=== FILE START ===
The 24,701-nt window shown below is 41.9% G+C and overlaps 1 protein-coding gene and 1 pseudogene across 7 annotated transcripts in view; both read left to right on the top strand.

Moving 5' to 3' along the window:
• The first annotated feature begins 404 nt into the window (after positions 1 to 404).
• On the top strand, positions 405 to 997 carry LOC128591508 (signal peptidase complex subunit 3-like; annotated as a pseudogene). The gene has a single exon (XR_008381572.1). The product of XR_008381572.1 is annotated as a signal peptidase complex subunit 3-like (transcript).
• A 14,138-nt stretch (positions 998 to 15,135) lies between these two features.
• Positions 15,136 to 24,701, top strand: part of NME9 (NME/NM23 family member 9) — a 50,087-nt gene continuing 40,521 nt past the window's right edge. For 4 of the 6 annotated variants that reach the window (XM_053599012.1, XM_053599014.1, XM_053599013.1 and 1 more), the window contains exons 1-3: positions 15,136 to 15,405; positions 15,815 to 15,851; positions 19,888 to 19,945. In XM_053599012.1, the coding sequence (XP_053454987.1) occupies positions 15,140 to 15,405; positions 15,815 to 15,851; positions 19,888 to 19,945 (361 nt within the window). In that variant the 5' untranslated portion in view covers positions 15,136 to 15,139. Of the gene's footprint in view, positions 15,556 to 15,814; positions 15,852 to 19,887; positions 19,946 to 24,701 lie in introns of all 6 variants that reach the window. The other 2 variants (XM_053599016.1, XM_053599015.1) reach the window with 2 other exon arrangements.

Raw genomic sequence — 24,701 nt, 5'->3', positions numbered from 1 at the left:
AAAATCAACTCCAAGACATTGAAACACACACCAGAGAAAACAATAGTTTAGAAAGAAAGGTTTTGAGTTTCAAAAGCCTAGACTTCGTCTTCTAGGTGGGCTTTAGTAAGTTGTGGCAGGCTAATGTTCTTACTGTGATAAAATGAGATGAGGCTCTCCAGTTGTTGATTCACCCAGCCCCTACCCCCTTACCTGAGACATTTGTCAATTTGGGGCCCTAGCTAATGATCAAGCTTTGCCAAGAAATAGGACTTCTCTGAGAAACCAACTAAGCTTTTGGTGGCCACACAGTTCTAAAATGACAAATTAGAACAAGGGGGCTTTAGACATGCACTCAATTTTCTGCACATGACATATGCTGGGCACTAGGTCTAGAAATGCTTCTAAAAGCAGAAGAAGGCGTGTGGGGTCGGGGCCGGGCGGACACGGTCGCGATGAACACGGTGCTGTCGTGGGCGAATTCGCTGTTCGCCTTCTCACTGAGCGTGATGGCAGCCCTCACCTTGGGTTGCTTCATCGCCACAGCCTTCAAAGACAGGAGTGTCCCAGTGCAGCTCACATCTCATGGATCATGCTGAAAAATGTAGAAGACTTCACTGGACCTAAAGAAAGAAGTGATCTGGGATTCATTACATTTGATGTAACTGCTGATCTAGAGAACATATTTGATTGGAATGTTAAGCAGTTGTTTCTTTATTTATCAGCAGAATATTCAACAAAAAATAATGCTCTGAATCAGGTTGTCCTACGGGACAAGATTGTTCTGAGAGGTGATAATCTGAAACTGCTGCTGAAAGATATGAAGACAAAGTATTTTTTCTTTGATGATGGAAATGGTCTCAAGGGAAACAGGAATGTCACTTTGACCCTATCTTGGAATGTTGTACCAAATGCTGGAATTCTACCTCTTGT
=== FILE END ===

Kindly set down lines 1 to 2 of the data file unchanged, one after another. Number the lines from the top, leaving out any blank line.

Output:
The 24,701-nt window shown below is 41.9% G+C and overlaps 1 protein-coding gene and 1 pseudogene across 7 annotated transcripts in view; both read left to right on the top strand.

Moving 5' to 3' along the window: